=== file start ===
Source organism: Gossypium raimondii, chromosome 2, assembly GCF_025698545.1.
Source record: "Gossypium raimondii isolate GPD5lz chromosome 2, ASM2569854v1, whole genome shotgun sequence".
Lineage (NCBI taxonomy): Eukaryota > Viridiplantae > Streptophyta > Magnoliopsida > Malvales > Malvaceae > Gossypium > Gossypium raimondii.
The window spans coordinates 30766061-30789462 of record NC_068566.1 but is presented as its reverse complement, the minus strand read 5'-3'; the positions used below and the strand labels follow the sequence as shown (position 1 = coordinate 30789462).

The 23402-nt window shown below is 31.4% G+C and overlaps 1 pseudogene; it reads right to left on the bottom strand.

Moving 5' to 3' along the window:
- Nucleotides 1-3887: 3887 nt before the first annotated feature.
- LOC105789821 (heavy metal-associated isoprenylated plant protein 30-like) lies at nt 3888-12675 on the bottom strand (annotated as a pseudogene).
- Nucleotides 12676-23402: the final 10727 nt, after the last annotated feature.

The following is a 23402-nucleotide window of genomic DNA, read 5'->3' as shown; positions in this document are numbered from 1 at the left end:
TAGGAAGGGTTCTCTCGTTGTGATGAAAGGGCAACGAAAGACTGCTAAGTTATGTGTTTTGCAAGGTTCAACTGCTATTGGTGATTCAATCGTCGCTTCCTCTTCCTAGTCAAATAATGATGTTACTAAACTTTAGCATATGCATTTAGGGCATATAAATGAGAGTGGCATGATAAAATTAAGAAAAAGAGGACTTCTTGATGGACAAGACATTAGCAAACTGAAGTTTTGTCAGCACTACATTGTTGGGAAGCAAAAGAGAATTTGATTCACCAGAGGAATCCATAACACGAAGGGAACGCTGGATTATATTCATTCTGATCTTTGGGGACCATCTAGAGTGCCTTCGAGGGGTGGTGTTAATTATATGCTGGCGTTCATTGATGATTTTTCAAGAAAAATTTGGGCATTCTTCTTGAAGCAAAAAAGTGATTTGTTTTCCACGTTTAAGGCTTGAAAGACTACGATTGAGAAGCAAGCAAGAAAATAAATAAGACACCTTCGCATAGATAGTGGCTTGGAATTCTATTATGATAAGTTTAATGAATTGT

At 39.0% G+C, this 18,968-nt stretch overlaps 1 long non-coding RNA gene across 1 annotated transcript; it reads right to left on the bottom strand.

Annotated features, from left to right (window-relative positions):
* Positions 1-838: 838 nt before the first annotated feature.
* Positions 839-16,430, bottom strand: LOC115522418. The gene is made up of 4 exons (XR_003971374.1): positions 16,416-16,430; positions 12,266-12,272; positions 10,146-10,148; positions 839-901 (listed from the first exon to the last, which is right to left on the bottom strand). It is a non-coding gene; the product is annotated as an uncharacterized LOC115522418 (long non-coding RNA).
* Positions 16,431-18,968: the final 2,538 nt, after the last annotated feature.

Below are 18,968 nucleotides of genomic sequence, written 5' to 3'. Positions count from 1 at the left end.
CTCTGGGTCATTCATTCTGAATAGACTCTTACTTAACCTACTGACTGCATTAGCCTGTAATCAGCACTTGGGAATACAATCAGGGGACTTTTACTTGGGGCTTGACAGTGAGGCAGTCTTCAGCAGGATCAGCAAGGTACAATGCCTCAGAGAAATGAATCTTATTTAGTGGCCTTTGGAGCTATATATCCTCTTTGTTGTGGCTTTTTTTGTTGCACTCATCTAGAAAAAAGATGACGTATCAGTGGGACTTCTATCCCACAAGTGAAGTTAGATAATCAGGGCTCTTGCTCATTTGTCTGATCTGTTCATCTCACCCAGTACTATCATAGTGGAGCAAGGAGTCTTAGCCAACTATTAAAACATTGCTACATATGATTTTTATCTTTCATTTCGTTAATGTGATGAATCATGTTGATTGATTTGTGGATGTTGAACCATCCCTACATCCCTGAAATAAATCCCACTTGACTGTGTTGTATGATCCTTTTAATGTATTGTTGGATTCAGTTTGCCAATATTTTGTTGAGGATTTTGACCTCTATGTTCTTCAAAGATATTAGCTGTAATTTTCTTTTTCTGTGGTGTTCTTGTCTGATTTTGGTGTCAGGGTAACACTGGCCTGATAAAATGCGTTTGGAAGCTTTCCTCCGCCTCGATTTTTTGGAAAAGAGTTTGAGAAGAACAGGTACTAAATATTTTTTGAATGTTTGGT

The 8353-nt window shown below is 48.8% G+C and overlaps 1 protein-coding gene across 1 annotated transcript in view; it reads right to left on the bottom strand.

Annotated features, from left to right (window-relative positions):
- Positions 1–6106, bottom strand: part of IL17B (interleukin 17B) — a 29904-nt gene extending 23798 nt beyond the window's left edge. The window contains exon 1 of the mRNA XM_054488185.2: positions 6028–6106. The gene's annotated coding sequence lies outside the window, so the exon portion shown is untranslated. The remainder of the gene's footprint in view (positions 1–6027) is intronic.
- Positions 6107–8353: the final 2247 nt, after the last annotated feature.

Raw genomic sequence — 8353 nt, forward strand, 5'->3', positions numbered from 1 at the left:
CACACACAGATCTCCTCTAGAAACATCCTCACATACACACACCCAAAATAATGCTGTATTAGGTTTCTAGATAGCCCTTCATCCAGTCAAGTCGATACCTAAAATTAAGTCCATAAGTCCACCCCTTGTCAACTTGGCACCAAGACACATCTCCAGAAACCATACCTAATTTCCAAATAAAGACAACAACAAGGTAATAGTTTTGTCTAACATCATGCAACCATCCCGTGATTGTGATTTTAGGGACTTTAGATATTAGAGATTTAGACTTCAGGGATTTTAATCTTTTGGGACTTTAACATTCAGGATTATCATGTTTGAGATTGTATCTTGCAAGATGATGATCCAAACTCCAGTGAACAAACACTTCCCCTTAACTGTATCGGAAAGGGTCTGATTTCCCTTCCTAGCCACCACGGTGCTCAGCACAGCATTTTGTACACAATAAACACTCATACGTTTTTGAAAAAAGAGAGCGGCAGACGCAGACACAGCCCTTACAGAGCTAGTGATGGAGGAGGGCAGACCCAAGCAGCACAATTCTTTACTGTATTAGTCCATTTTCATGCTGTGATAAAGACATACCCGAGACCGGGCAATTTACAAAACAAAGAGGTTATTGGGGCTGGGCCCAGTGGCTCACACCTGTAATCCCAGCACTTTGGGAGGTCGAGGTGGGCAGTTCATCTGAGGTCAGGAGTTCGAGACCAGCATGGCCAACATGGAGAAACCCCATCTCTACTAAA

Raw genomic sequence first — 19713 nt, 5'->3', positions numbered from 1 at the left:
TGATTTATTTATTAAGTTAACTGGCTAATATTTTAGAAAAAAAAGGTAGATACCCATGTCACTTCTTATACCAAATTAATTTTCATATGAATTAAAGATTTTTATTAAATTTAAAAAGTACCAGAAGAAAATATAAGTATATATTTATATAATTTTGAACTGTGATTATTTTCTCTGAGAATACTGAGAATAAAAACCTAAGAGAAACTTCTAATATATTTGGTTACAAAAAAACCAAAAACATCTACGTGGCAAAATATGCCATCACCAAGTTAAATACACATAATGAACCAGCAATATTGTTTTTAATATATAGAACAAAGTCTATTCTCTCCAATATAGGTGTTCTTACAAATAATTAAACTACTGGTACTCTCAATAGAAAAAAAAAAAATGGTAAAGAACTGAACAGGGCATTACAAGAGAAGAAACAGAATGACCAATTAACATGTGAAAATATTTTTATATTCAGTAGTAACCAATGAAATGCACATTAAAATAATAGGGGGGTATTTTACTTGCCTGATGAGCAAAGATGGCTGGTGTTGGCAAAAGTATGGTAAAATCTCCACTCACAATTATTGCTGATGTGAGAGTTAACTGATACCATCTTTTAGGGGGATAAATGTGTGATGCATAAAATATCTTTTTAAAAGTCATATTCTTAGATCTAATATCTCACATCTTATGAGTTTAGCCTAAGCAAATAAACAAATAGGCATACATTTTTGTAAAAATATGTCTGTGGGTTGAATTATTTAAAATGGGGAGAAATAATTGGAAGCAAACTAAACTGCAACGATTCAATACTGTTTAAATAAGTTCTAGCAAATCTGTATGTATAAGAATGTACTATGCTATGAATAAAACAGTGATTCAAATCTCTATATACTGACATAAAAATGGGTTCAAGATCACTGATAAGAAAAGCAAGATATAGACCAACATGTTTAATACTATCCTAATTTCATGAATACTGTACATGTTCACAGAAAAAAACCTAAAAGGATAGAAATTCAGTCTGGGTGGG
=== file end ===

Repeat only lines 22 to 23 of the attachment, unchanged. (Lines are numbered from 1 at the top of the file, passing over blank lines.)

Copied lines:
- Positions 6107–8353: the final 2247 nt, after the last annotated feature.

Raw genomic sequence — 8353 nt, forward strand, 5'->3', positions numbered from 1 at the left: